The density of rain gauges and the placement of individual gauges are based on a variety of factors, including: - District Projects in the Area - Environmental Restraints - Flood Hazard Potential - The Location of Channels - Permitting Requirements - The Proximity of Existing Gauges - Watershed Boundaries
Show All Answers
An ALERT Station is the physical structure, either a standpipe or small building, which houses ALERT sensors, such as a rain gauge, water-level gauge, weather sensors or a combination of all of these.
Yes. Historical weather data, including rainfall and stream-flow information, which does not appear on this site can be provided directly by the District for a nominal fee to cover the cost of compilation and reproduction. Please call 602-506-8701 for more information.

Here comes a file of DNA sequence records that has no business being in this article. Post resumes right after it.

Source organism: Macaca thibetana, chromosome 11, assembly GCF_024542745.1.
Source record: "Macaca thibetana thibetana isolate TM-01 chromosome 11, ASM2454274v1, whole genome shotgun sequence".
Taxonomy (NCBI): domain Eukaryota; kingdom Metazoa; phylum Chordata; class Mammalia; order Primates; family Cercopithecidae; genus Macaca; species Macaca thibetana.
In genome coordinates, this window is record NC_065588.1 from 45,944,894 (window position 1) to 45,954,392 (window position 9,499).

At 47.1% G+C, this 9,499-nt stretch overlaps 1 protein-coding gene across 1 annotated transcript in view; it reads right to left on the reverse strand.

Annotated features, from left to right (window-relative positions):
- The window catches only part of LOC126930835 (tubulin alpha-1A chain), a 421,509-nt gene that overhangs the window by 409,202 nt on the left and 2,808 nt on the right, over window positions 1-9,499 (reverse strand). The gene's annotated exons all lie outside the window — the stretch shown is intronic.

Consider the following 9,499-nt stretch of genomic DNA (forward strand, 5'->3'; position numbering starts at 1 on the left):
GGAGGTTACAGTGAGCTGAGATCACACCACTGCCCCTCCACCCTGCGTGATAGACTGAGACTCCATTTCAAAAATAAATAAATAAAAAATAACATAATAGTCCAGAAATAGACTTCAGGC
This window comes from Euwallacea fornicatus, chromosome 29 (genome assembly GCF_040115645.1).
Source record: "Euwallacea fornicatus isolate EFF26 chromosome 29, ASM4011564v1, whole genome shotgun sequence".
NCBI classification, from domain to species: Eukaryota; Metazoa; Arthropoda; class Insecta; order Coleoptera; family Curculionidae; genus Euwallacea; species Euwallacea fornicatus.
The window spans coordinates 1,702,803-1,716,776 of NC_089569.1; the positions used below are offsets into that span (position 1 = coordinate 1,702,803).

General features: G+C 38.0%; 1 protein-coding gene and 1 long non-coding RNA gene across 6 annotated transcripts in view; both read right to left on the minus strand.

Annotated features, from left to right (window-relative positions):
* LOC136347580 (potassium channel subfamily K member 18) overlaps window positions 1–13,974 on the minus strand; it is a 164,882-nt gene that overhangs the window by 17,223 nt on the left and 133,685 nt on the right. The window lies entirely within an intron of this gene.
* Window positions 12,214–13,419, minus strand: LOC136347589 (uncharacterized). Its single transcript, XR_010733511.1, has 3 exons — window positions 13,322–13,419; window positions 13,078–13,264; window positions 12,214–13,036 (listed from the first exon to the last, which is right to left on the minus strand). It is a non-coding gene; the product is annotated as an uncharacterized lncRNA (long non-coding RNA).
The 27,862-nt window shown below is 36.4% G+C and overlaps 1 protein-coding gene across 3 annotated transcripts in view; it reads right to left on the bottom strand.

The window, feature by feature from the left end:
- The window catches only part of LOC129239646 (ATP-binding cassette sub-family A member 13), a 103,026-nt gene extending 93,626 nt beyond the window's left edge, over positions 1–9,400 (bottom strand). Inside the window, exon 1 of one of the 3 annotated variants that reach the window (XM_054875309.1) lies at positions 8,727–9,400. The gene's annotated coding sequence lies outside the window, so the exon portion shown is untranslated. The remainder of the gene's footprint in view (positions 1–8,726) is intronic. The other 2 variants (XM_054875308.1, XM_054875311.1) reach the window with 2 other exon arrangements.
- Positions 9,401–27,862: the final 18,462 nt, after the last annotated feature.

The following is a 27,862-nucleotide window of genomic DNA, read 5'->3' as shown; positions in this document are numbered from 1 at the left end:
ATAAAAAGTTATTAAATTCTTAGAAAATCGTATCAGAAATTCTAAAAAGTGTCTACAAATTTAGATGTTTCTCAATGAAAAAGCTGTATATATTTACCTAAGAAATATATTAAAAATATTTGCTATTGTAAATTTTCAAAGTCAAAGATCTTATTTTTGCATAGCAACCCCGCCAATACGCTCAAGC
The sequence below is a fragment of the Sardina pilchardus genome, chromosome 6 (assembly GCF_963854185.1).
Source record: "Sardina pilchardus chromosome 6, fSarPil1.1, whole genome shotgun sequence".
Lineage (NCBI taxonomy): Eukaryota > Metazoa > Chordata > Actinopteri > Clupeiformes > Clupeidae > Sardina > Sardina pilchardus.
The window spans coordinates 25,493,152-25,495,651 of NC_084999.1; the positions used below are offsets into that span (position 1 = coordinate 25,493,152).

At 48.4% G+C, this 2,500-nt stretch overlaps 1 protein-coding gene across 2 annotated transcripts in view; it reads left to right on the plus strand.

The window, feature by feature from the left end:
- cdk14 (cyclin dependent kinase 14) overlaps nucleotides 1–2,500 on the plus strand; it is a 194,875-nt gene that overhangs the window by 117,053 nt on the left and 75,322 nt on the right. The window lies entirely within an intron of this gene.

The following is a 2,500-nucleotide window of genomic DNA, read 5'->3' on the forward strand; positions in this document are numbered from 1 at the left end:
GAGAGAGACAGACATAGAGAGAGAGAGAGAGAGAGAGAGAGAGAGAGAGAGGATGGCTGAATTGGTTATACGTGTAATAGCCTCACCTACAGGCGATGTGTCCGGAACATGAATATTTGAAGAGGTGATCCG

Our rain gauges actually read in millimeters. One millimeter is equal to 0.03937 inches, which rounds up to 0.04 inches.
Average Wind Speed sensors do not transmit the instantaneous wind velocity but rather an average wind speed over a time period. They will show a value of "0" or "Down" when there is little or no wind for a 6-hour period.
The water-year is used by the U.S. Geological Survey (USGS) and other federal agencies to define a period of data collection. It runs from October 1st through September 30th. For example, water-year 2006 began on October 1, 2005 and ended on September 30, 2006.